Generic reductions


A low-level interface for KeOps is provided by the Genred module, which allows users to define and reduce generic mathematical formulas. Depending on the framework, we can import Genred using either:

from pykeops.numpy import Genred  # for NumPy users, or...
from pykeops.torch import Genred  # for PyTorch users.

In both cases, Genred is a class with no methods: its instantiation simply returns a numerical function that can be called on numerical arrays.

  1. Instantiation: Genred(...) takes as input a collection of strings that specify the desired computation. It returns a python function or PyTorch layer, callable on numpy arrays or torch tensors. The syntax is:

my_red = Genred(formula, aliases, reduction_op='Sum', axis=0, dtype='float32')
  1. Call: The variable my_red now refers to a callable object, wrapped around a set of custom CUDA routines. It can be used on any collection of arrays (either NumPy arrays or Torch tensors) that have the correct shapes, as described in the aliases argument:

result = my_red(arg_1, arg_2, ..., arg_p, backend='auto', device_id=-1, ranges=None)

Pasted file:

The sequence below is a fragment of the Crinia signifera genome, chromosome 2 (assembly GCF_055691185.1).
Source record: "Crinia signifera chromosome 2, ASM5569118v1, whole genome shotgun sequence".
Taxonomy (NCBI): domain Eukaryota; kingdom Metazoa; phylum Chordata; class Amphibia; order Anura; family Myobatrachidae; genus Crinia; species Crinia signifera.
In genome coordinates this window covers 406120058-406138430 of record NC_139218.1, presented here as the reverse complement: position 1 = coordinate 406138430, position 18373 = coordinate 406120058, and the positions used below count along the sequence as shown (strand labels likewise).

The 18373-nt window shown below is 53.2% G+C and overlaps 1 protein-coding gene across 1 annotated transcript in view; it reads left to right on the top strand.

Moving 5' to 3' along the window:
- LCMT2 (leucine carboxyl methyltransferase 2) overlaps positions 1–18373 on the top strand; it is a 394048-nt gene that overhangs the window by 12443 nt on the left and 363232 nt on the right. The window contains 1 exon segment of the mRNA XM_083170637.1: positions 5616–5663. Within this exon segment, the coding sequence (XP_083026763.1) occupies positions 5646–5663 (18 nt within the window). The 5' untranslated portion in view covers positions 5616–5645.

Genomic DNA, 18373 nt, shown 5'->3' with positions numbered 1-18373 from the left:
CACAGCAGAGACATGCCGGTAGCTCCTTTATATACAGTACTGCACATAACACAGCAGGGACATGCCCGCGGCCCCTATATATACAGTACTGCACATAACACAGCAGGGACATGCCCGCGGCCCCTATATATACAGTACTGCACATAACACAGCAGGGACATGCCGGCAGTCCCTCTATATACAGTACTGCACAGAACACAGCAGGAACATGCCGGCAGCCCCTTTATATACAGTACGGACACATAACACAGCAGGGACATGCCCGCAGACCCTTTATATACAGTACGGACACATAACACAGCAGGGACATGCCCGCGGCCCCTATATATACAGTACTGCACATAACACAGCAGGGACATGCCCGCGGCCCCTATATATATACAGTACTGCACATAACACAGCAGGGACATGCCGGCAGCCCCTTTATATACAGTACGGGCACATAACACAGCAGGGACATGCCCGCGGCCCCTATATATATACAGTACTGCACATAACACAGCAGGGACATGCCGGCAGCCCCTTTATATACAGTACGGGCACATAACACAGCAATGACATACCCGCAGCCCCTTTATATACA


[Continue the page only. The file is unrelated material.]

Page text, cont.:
See the numpy.Genred or torch.Genred API documentations for a complete description of the syntax at instantiation and call times.

An example

Using the generic syntax, computing a Gaussian-RBF kernel product:

\[a_i = \sum_{j=1}^{2000} \exp(-\gamma\|x_i-y_j\|^2) \,\cdot\, b_j~,\qquad \text{for } i =1 \text{ to }1000\]

can be done with:

import torch
from pykeops.torch import Genred

# Notice that the parameter gamma is a dim-1 vector, *not* a scalar:
gamma  = torch.tensor([.5])
# Generate the data as pytorch tensors. If you intend to compute gradients, don't forget the `requires_grad` flag!
x = torch.randn(1000,3)
y = torch.randn(2000,3)
b = torch.randn(2000,2)

gaussian_conv = Genred('Exp(-G * SqDist(X,Y)) * B', # F(g,x,y,b) = exp( -g*|x-y|^2 ) * b
                       ['G = Pm(1)',          # First arg  is a parameter,    of dim 1
                        'X = Vi(3)',          # Second arg is indexed by "i", of dim 3
                        'Y = Vj(3)',          # Third arg  is indexed by "j", of dim 3
                        'B = Vj(2)'],         # Fourth arg is indexed by "j", of dim 2
                       axis=1)                # Summation over "j"

# N.B.: a.shape == [1000, 2]
a = gaussian_conv(gamma, x, y, b)

# By explicitly specifying the backend, you can try to optimize your pipeline:
a = gaussian_conv(gamma, x, y, b, backend='GPU')
a = gaussian_conv(gamma, x, y, b, backend='CPU')

More examples can be found in our gallery.